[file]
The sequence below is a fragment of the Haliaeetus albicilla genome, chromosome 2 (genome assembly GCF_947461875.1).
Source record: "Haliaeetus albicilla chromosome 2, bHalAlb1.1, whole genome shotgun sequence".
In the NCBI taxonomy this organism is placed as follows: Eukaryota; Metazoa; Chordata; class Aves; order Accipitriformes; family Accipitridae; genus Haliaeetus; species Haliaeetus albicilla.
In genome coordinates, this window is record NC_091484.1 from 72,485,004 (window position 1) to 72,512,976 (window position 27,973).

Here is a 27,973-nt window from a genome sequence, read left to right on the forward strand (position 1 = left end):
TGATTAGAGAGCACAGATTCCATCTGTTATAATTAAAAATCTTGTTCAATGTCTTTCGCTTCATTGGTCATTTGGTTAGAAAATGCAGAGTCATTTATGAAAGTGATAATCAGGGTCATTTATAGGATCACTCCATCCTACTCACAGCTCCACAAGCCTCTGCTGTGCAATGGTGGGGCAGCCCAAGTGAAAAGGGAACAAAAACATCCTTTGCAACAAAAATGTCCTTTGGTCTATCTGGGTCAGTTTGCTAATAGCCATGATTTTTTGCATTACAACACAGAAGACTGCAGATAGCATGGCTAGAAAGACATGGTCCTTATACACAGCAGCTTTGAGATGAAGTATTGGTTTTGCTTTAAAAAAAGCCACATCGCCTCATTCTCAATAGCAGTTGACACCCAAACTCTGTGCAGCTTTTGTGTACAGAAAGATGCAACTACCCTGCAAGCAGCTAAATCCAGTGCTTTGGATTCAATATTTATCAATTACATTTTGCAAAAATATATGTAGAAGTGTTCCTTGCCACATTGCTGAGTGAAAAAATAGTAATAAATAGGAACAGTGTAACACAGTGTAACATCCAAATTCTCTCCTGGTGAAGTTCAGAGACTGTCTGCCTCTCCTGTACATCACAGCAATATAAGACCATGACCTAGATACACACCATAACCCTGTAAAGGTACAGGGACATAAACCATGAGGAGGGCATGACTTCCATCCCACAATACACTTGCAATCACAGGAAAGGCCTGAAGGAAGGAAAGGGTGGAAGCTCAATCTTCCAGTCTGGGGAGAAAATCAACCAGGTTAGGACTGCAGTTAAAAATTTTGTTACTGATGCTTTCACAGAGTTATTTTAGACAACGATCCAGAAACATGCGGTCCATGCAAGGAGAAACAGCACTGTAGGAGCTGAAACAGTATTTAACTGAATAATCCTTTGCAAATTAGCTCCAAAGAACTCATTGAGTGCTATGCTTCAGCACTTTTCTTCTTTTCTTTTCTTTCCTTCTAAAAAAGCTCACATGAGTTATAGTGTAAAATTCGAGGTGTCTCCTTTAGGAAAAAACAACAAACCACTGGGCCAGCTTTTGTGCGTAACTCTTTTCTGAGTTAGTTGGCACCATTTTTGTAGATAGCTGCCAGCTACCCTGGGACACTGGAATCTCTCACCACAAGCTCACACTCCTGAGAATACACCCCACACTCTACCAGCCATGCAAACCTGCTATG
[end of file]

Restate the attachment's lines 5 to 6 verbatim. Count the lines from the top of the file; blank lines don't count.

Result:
Here is a 27,973-nt window from a genome sequence, read left to right on the forward strand (position 1 = left end):
TGATTAGAGAGCACAGATTCCATCTGTTATAATTAAAAATCTTGTTCAATGTCTTTCGCTTCATTGGTCATTTGGTTAGAAAATGCAGAGTCATTTATGAAAGTGATAATCAGGGTCATTTATAGGATCACTCCATCCTACTCACAGCTCCACAAGCCTCTGCTGTGCAATGGTGGGGCAGCCCAAGTGAAAAGGGAACAAAAACATCCTTTGCAACAAAAATGTCCTTTGGTCTATCTGGGTCAGTTTGCTAATAGCCATGATTTTTTGCATTACAACACAGAAGACTGCAGATAGCATGGCTAGAAAGACATGGTCCTTATACACAGCAGCTTTGAGATGAAGTATTGGTTTTGCTTTAAAAAAAGCCACATCGCCTCATTCTCAATAGCAGTTGACACCCAAACTCTGTGCAGCTTTTGTGTACAGAAAGATGCAACTACCCTGCAAGCAGCTAAATCCAGTGCTTTGGATTCAATATTTATCAATTACATTTTGCAAAAATATATGTAGAAGTGTTCCTTGCCACATTGCTGAGTGAAAAAATAGTAATAAATAGGAACAGTGTAACACAGTGTAACATCCAAATTCTCTCCTGGTGAAGTTCAGAGACTGTCTGCCTCTCCTGTACATCACAGCAATATAAGACCATGACCTAGATACACACCATAACCCTGTAAAGGTACAGGGACATAAACCATGAGGAGGGCATGACTTCCATCCCACAATACACTTGCAATCACAGGAAAGGCCTGAAGGAAGGAAAGGGTGGAAGCTCAATCTTCCAGTCTGGGGAGAAAATCAACCAGGTTAGGACTGCAGTTAAAAATTTTGTTACTGATGCTTTCACAGAGTTATTTTAGACAACGATCCAGAAACATGCGGTCCATGCAAGGAGAAACAGCACTGTAGGAGCTGAAACAGTATTTAACTGAATAATCCTTTGCAAATTAGCTCCAAAGAACTCATTGAGTGCTATGCTTCAGCACTTTTCTTCTTTTCTTTTCTTTCCTTCTAAAAAAGCTCACATGAGTTATAGTGTAAAATTCGAGGTGTCTCCTTTAGGAAAAAACAACAAACCACTGGGCCAGCTTTTGTGCGTAACTCTTTTCTGAGTTAGTTGGCACCATTTTTGTAGATAGCTGCCAGCTACCCTGGGACACTGGAATCTCTCACCACAAGCTCACACTCCTGAGAATACACCCCACACTCTACCAGCCATGCAAACCTGCTATG